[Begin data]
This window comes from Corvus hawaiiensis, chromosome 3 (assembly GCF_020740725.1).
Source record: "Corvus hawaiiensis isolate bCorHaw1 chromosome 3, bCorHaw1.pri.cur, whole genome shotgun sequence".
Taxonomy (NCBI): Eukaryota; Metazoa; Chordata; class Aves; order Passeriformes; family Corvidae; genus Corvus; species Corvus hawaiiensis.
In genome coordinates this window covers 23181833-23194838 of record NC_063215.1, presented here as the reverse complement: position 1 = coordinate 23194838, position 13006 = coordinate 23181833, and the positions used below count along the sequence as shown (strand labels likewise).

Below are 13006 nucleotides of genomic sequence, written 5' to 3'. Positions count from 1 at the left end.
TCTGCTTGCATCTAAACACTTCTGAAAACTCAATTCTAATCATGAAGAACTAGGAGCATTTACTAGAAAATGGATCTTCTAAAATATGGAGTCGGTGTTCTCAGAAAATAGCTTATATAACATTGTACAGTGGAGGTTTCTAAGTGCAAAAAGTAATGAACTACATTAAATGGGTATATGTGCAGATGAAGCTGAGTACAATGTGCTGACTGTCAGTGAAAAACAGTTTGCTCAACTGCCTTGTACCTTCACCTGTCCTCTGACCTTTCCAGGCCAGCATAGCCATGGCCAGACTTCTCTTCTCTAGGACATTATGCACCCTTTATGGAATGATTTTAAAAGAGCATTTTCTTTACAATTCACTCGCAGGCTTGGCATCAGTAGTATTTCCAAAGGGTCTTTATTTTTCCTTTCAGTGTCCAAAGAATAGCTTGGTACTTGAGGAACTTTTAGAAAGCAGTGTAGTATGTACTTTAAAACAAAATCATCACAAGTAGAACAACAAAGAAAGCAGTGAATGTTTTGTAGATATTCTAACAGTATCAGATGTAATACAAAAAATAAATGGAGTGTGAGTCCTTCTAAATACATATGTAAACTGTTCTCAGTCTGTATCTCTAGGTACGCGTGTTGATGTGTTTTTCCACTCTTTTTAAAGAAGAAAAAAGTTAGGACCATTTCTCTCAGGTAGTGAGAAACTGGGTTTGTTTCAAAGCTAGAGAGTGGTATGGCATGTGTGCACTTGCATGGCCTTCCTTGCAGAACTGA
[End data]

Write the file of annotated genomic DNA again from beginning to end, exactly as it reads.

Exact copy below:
This window comes from Corvus hawaiiensis, chromosome 3 (assembly GCF_020740725.1).
Source record: "Corvus hawaiiensis isolate bCorHaw1 chromosome 3, bCorHaw1.pri.cur, whole genome shotgun sequence".
Taxonomy (NCBI): Eukaryota; Metazoa; Chordata; class Aves; order Passeriformes; family Corvidae; genus Corvus; species Corvus hawaiiensis.
In genome coordinates this window covers 23181833-23194838 of record NC_063215.1, presented here as the reverse complement: position 1 = coordinate 23194838, position 13006 = coordinate 23181833, and the positions used below count along the sequence as shown (strand labels likewise).

Below are 13006 nucleotides of genomic sequence, written 5' to 3'. Positions count from 1 at the left end.
TCTGCTTGCATCTAAACACTTCTGAAAACTCAATTCTAATCATGAAGAACTAGGAGCATTTACTAGAAAATGGATCTTCTAAAATATGGAGTCGGTGTTCTCAGAAAATAGCTTATATAACATTGTACAGTGGAGGTTTCTAAGTGCAAAAAGTAATGAACTACATTAAATGGGTATATGTGCAGATGAAGCTGAGTACAATGTGCTGACTGTCAGTGAAAAACAGTTTGCTCAACTGCCTTGTACCTTCACCTGTCCTCTGACCTTTCCAGGCCAGCATAGCCATGGCCAGACTTCTCTTCTCTAGGACATTATGCACCCTTTATGGAATGATTTTAAAAGAGCATTTTCTTTACAATTCACTCGCAGGCTTGGCATCAGTAGTATTTCCAAAGGGTCTTTATTTTTCCTTTCAGTGTCCAAAGAATAGCTTGGTACTTGAGGAACTTTTAGAAAGCAGTGTAGTATGTACTTTAAAACAAAATCATCACAAGTAGAACAACAAAGAAAGCAGTGAATGTTTTGTAGATATTCTAACAGTATCAGATGTAATACAAAAAATAAATGGAGTGTGAGTCCTTCTAAATACATATGTAAACTGTTCTCAGTCTGTATCTCTAGGTACGCGTGTTGATGTGTTTTTCCACTCTTTTTAAAGAAGAAAAAAGTTAGGACCATTTCTCTCAGGTAGTGAGAAACTGGGTTTGTTTCAAAGCTAGAGAGTGGTATGGCATGTGTGCACTTGCATGGCCTTCCTTGCAGAACTGA